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DeFi Preps For B2B Payments Disruption, Beginning With Data

With blockchain taking further steps into the world of B2B payments, the technology is at a bit of a crossroads.

Driving adoption will require a multifaceted approach. From collaborating with regulators to identifying use cases and value propositions, blockchain-based commercial payment solutions must establish their own path to adoption and industry disruption.

Luckily for these solutions, there are plenty of friction points from which to choose and address in today’s B2B payments landscape. For CoreChain Founder and CEO Chris Aguas, one of the most pressing sources of pain for corporates and suppliers today involves data.

In a recent conversation with PYMNTS, Aguas explored why legacy payment rails aren’t up to the task of solving B2B payments’ data conundrum, even amid so much effort to upgrade the infrastructure. Plus, he explored the potential avenues for blockchain to proliferate in the B2B payments ecosystem as regulators get on board.

An Ecosystem Shift

There is no doubt that B2B payments are on the verge of a major change. While the industry has been marked by a slow and steady, often frustratingly sluggish journey towards modernization, a convergence of market trends and innovations are carving out new paths towards accelerated digitization.

“We’re sitting at the intersection of the old world of B2B payments via ACH and wire and virtual cards, and what we think the future of B2B payments will be,” said Aguas.

That future lies in blockchain. Distributed ledger technology (DLT), he noted, has the power to address a variety of challenges in B2B payments, including what he considers to be the largest pain point today: the inability for existing rails to move a high volume of robust data in parallel with the movement of actual funds.

Aguas explained that today, current infrastructure is forced to separate the paths of money with data, as rails were designed at a time of limited need to move data and when doing so was immensely expensive. By design, he said, they are unable to support what corporates need to streamline and automate reconciliation or integrate and embed valuable information into their own systems.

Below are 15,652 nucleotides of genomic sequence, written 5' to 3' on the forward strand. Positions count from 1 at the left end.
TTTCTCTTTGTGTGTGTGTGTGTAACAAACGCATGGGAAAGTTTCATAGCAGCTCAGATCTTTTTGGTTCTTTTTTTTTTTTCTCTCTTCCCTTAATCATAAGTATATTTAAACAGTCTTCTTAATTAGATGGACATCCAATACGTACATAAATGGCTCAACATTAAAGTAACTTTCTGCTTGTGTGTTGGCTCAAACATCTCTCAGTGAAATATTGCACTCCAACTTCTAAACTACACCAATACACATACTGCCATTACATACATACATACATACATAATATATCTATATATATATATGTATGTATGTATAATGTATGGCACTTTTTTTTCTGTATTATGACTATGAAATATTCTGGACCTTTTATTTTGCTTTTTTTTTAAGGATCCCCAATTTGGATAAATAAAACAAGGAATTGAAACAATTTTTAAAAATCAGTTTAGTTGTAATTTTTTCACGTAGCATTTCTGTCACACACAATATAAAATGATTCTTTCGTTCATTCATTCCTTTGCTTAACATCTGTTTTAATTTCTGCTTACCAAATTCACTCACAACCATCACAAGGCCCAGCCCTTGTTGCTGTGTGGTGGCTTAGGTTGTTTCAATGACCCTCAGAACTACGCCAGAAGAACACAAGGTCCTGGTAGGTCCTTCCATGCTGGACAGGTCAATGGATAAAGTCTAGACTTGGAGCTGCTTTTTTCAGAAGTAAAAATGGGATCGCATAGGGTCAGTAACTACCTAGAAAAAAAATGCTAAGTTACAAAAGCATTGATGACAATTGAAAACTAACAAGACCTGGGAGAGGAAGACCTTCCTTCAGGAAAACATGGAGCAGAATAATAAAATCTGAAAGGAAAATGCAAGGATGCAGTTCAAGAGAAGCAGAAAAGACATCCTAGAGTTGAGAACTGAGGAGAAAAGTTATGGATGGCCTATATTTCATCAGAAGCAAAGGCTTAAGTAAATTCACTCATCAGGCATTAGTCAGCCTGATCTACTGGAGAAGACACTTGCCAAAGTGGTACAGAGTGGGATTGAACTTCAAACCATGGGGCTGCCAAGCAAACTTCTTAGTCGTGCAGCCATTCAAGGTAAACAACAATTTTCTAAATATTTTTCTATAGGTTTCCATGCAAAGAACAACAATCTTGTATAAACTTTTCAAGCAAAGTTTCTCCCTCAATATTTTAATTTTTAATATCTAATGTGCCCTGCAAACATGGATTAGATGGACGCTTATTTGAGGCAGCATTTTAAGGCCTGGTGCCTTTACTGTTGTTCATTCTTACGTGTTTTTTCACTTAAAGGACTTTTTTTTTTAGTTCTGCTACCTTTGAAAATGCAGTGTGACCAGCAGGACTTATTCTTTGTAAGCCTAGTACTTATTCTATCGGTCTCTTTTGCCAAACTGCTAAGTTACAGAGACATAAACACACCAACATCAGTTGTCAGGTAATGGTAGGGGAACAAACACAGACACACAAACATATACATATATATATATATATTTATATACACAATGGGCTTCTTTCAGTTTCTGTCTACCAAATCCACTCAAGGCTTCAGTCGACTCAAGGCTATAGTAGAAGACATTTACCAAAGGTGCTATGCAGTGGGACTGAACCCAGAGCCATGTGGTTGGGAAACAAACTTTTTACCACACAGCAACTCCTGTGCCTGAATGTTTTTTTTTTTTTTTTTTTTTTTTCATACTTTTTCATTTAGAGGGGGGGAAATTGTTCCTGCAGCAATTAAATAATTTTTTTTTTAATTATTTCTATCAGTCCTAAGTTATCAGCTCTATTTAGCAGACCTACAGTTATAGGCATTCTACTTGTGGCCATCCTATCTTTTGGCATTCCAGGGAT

Expanding The Scope

Data opaqueness isn’t the only challenge that distributed ledger technology is taking on as it finds traction in the B2B payments realm.

The immutability and transparency of transaction, along with the capabilities for straight-through processing, mean DLT infrastructure can offer new safeguards against some of the biggest fraud risks, like business email compromise (BEC). This integrity can also support more efficient reporting, auditing and compliance, he said.

What’s more, the technology is flexible enough to support another expanding trend in B2B payments: the convergence of payments and finance.

“Our approach is an explicit recognition that financing and B2B payments are not discrete products but the same product with different perspectives of time,” said Aguas. “Payment is a transfer of value in an instance, whereas financing is a transfer of value over time.”

Much of today’s B2B payments innovation efforts are focused on one or the other, he continued. Some FinTechs exclusively facilitate the movement of funds from one business to another, while alt-lenders and trade credit firms focus on supplier financing. Infrastructure that is able to support both payments and financing may reflect more appropriately where the B2B payments puck is headed.

Regulators Get On Board

Speaking of that moving puck, Aguas said he is eager to watch the expanded role of blockchain and digital asset technology grow its roots deeper into the B2B payments landscape.

“Digital assets, such as stable coins and central bank-issued digital currencies, will become much more accepted and common forms of value transfer over the course of the next five years,” he predicted. “I would not have said that a year ago.”

Pointing to support from the Federal Reserve and Treasury Department for central bank digital currencies (CBDCs), he said the regulatory climate is showing clear signals that digital assets will have real-world, tangible impacts on the current payments ecosystem — and that includes B2B payments.

In addition to being able to support the movement of data, these digital assets are also able to accelerate transactions. Eventually, the technology could also open doors for non-fungible tokens (NFTs) to make their mark on the B2B world in the same way they’re beginning to in the consumer investor space.

“It’s a relatively short matter of time before they do become much more commonplace,” Aguas said of digital assets’ eventual rise in B2B. “Within the next five years, CBDCs, stablecoins, and other elements of what’s happening in distributed finance will start to become much more common in B2B. They’re barely scratching the surface now in consumer and are not really a factor at all in B2B today, but we think the situation will be very different in five years.”

As is so often the case with B2B payments innovation, much of this disruption will take time and is likely to first occur in the consumer arena before it reaches the enterprise in a meaningful fashion. Yet with digital disruption accelerating and with regulators and innovators placing greater emphasis on the modernization of payments infrastructure, the groundwork is already being laid for blockchain to disrupt B2B payments.

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